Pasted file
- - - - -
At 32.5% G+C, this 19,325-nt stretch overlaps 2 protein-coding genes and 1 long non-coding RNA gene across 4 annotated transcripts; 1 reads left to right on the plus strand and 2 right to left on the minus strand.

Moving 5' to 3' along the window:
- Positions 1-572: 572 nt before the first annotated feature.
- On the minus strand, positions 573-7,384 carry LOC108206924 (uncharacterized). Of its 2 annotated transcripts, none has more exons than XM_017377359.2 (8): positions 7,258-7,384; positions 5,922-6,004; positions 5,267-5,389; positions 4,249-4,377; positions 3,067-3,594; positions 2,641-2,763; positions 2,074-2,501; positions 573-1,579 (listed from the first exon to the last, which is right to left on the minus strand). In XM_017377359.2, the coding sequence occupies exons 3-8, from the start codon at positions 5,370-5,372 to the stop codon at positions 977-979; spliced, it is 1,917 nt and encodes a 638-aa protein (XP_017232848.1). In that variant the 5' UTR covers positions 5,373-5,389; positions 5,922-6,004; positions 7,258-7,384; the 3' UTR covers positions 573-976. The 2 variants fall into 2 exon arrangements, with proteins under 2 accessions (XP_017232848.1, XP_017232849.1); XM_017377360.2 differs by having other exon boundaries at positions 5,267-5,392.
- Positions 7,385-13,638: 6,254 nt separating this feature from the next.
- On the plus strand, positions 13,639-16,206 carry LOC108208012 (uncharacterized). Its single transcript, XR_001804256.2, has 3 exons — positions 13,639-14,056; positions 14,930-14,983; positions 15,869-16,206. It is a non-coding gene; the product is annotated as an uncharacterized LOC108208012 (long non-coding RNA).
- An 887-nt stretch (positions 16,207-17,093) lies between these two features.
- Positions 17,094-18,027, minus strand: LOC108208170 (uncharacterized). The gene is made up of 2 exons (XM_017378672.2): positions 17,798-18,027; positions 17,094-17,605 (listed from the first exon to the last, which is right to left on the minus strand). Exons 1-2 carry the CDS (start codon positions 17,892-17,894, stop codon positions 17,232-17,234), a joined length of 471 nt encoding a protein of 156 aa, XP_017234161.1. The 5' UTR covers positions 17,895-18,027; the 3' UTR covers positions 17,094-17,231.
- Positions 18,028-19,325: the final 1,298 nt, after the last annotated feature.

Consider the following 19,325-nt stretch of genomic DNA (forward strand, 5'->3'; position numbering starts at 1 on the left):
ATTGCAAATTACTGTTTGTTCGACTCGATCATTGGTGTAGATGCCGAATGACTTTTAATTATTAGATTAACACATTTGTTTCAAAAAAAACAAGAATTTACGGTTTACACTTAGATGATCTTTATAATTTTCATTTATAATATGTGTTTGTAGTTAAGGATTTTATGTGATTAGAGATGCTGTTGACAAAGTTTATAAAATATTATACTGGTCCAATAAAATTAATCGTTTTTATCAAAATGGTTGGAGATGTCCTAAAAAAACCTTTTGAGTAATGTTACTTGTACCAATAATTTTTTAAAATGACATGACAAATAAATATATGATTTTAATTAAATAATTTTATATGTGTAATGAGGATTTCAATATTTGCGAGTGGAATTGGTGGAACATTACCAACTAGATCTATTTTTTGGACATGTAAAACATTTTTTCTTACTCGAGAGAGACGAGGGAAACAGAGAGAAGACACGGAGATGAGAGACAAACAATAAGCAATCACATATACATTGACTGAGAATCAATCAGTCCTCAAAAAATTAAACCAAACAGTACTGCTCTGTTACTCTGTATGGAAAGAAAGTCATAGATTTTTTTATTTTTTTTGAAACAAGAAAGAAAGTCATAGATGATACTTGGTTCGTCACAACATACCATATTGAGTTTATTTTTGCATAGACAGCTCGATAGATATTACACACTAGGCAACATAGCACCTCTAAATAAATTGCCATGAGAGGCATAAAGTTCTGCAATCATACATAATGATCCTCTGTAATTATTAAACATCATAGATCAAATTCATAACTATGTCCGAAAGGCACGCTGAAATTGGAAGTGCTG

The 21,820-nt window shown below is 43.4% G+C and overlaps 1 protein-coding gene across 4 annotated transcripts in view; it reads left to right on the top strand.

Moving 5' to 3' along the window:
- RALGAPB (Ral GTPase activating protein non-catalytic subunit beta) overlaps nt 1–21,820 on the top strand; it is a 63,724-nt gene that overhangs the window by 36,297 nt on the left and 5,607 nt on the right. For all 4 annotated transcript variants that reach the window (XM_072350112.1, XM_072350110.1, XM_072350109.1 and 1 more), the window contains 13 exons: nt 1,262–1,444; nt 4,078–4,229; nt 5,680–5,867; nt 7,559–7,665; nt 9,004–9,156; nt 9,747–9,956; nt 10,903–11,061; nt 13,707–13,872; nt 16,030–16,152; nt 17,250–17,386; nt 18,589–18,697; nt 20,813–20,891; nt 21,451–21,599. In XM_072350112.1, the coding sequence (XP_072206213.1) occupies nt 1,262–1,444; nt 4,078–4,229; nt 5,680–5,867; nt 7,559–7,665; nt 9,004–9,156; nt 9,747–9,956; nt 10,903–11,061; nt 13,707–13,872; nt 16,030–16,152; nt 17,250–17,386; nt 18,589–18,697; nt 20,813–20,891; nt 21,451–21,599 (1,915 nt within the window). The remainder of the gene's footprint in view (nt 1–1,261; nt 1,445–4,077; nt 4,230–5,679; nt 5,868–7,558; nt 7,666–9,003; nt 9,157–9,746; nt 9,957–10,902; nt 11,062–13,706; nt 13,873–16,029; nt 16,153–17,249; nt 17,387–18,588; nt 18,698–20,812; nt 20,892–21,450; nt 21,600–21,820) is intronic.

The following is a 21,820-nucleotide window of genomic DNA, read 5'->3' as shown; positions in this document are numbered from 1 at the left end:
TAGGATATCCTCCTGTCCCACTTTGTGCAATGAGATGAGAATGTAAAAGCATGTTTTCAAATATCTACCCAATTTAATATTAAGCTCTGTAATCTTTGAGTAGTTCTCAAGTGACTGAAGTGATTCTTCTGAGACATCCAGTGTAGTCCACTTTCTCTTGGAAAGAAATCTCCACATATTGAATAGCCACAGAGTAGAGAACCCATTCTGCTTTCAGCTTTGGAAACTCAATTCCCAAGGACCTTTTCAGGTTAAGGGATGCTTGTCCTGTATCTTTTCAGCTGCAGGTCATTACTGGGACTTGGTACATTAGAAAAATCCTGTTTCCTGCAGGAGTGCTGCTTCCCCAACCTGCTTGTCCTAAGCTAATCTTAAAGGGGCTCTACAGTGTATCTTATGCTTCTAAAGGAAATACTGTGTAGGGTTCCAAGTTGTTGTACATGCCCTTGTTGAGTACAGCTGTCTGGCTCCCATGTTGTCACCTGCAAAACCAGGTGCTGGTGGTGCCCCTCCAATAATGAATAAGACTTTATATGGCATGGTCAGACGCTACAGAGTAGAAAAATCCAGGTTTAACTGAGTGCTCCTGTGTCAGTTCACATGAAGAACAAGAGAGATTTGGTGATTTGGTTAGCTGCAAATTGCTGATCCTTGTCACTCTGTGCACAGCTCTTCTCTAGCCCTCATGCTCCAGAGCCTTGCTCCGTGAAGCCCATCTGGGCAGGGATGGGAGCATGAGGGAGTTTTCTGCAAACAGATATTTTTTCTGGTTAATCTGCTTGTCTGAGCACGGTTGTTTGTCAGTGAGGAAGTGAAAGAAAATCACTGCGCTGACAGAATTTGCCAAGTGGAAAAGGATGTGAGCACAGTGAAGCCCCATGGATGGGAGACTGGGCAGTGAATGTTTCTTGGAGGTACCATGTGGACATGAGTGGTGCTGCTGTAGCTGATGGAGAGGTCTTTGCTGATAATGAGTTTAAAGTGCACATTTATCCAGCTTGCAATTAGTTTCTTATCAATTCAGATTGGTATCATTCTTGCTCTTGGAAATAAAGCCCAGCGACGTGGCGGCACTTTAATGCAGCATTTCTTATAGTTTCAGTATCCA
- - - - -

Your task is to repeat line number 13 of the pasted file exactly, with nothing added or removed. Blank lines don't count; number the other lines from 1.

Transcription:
Moving 5' to 3' along the window: